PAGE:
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That's (Not Just) Entertainment: Dance As a Tool For Cultural Dialogue and Social Change

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Flatfoot Dance Company's Mzamo Jabu Siphika, Sifiso Selby Khumalo, and Sifiso Thamsanqa Majola performing July 7, 2014 at the Reva and David Logan Center for the Arts| Photo by Ken Carl

In 2013, Chicago-based Deeply Rooted Dance Theater (DRDT) became the first American dance company to appear in the 15th annual JOMBA! Contemporary Dance Experience in Durban, South Africa. JOMBA!'s founder Lliane Loots first connected with Deeply Rooted through the tireless work of Lorna Johnson, a DRDT board member and consultant on international exchange programs. Last year's appearance, sponsored by the U.S. Consulate General in Durban with funding from the U.S. Department of State's Arts Envoy Program, marked the beginning of a three-year creative exchange that has since been further supported by a MacArthur Foundation grant promoting international collaboration. DRDT Artistic Director Kevin Iega Jeff and Associate Artistic Director Gary Abbott have both commented on the impact the trip made on them as dancers, and as people. "It will inform what I do for the rest of my life... I felt complete," said Abbott about his experience in Durban.

This year it's Flatfoot's turn to make the voyage across the Atlantic, and what has now been dubbed the JOMBA! Initiative took the shape of four special events in opposite corners of the city of Chicago. Over the course of two weeks, Flatfoot and DRDT have shown work and participated in community symposiums in Hyde Park, held an open house at the Old Town School of Folk Music in Lincoln Square, and presented Loots' 'the inheritance of loss' alongside DRDT's Summer Intensive performance at Lincoln Park's Athenaeum Theatre.

In 2015, DRDT returns to JOMBA! to perform a collaborative work with Flatfoot that signifies a culmination of the exchange. However, it might be said that the meat of this initiative is not as much in the dancing as in the dialogue taking shape between two seemingly disparate cultures.

What is possible in a cultural exchange between Americans and South Africans?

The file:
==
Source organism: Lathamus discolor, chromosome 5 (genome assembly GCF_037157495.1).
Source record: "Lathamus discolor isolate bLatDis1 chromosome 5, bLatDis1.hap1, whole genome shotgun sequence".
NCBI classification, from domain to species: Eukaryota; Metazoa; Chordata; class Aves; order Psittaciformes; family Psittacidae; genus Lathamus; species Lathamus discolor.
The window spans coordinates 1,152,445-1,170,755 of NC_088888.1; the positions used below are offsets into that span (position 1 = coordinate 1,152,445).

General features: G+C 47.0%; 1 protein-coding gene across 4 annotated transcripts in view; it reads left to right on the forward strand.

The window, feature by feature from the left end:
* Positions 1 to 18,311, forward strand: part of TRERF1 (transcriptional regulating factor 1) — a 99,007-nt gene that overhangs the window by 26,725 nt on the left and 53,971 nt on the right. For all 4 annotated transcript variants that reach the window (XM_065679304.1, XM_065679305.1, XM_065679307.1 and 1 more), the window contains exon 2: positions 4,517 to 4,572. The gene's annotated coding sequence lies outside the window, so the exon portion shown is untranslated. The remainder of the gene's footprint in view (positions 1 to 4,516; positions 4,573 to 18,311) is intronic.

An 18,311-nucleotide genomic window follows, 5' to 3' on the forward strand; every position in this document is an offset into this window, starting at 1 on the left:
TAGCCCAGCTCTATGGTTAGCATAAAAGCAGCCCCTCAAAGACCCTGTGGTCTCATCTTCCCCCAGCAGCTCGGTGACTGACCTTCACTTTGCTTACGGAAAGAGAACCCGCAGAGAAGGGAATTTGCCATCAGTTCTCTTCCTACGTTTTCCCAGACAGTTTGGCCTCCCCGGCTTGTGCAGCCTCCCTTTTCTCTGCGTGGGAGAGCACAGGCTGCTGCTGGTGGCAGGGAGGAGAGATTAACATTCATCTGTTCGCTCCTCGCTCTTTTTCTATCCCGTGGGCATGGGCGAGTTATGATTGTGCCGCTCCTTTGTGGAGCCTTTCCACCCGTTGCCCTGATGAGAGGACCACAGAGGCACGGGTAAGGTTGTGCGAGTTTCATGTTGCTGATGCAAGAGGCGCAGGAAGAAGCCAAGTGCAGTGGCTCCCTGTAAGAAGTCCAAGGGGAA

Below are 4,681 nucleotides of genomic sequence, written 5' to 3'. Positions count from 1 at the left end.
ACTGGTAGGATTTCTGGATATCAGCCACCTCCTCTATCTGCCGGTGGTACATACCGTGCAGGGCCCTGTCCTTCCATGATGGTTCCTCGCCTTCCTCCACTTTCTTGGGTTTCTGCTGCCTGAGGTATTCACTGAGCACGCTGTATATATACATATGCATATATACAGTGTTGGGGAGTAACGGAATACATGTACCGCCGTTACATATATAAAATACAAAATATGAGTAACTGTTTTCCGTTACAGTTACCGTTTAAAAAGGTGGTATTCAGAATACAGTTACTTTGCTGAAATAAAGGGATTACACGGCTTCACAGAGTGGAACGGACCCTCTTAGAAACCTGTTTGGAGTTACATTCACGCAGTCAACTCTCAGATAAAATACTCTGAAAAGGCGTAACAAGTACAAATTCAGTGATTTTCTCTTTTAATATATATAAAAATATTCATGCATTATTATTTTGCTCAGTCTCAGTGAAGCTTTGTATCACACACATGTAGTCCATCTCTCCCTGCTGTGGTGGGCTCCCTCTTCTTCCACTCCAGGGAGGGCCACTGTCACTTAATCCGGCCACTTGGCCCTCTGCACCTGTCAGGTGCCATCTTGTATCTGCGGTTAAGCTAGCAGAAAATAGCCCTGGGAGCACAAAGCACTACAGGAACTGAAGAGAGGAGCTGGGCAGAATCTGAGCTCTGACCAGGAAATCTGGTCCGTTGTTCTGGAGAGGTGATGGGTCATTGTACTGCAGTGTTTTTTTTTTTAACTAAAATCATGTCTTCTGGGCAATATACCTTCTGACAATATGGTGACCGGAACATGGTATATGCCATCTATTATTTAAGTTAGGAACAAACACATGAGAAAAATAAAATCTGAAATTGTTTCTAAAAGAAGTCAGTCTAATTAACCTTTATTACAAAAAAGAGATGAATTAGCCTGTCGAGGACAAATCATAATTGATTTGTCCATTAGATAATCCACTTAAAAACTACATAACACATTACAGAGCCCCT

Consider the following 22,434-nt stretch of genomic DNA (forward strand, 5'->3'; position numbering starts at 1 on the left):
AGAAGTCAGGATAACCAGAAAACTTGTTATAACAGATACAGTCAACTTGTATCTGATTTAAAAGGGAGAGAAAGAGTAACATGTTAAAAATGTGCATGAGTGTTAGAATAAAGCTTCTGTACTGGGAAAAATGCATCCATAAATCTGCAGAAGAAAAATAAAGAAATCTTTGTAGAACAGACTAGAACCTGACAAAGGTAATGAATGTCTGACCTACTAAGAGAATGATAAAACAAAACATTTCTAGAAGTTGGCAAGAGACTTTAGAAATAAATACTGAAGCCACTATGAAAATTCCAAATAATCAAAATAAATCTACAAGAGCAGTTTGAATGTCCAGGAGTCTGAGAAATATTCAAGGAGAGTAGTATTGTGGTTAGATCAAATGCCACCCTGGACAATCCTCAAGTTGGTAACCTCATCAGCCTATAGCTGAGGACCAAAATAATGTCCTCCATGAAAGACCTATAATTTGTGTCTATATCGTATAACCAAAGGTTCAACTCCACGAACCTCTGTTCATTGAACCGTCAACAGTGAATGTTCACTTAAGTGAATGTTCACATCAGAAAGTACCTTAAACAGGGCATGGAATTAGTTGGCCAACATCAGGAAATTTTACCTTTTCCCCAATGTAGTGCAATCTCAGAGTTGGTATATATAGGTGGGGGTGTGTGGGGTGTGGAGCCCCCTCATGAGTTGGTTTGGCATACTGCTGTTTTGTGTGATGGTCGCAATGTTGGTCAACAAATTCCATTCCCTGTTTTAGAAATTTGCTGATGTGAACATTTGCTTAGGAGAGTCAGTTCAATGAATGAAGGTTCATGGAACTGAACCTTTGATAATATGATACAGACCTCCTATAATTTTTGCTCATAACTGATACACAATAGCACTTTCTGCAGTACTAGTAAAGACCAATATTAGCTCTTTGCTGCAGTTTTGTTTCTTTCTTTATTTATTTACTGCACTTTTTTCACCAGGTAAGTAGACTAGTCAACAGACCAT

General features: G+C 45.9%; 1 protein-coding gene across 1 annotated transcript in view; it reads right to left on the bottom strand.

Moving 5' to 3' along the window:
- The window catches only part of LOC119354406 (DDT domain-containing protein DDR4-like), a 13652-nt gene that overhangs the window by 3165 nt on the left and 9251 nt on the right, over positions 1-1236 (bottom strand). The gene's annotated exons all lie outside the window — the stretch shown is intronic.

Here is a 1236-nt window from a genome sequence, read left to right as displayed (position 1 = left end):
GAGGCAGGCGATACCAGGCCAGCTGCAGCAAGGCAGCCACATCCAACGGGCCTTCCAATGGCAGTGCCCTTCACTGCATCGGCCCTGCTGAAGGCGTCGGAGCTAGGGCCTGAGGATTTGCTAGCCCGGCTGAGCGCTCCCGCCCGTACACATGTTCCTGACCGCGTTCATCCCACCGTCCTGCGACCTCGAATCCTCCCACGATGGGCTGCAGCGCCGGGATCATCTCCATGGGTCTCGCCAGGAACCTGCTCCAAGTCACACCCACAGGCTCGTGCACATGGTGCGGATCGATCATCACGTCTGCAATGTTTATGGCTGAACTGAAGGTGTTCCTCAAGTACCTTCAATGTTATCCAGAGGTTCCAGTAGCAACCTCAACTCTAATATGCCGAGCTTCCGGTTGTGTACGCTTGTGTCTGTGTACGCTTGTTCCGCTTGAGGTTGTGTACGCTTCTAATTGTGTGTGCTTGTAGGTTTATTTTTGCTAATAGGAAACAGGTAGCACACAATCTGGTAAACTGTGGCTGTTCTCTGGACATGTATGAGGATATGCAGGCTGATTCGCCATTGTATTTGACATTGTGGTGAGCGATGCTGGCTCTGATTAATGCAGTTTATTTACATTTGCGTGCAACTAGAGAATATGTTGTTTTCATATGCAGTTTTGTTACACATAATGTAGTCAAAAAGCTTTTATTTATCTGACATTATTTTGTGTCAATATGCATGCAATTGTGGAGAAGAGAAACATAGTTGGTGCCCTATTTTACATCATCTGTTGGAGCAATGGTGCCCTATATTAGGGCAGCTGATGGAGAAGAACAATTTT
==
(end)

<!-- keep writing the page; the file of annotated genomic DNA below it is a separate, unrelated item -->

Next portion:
What can we learn about our commonalities and differences with regards to slavery in America and apartheid?

These questions may appear to be the stuff of sociologists, cultural anthropologists, historians, and activists. Instead, they were the basis of July 7th's opening symposium at the Reva and David Logan Center for the Arts on University of Chicago's campus in Hyde Park. My experience as an attendee was that two hours is not nearly enough time to even scratch the surface of these questions. Moreover, three years will likely not be enough time to fully explore the possibilities of what we have to gain from an exchange with South Africa. Is dance an appropriate or even possible venue to engage in this discussion? If I gained anything from July 7th's tiny, really tiny, chipping away at a monstrous topic, it would be absolutely yes. Dance, in fact, may be the perfect place to start.

DRDT's Artistic Directors first reflected on how visiting South Africa has informed their perspectives about the global dance community, and both companies performed excerpts from their respective repertories. The symposium then brought together the three artistic directors to discuss their roots, uncover the similarities in DRDT and Flatfoot's missions, with further insights revealed at a special Mandela Day Celebration at Arts Incubator.

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Flatfoot Dance Company's Artistic Director Lliane Loots | Photo by Ken Carl

Flatfoot's Artistic Director Lliane Loots grew up in apartheid South Africa, attended an all white school, and attended ballet class - "as a good young white girl does." In adulthood, Loots' growing awareness of and distaste for the politics in her country drew her away from the rules about what young white girls are supposed to do. "People were being shot in the streets, and attending ballet class somehow seemed inappropriate," she said, but never lost touch with movement as a source of communication and conversation. "Our bodies are political. Our hair, our gender, our food, our class, and our movement... Our art IS our activism." In 1994 (coincidentally, the same year apartheid ended), Loots began a training program with the goal, in part, of providing quality dance training for all citizens in her community. In the 20 years since, she founded Flatfoot Dance Company, created the internationally recognized dance festival JOMBA! and, perhaps most importantly, developed outreach programs for the outlying communities in her province of KwaZulu-Natal. Loots and the members of Flatfoot spend a significant amount of time teaching dance to people who will never become professional dancers, but see the program as an opportunity to engage with communities who struggle to access enough food, water, and education to thrive. Flatfoot provides structure, and a positive activity that is otherwise inaccessible to the individuals it reaches. Loots and her dancers care as deeply for their community initiatives as they do for world-class dance. "We are looking at art as a tool for transformation," she said. "It's not a band-aid, it's not a feeding program; it's a chance to self-actualize."

This article was originally published at artintecepts.org, and is reproduced for the Huffington Post with slight modification.

2) Flatfoot Dance Company's Artistic Director Lliane Loots | Photo by Ken Carl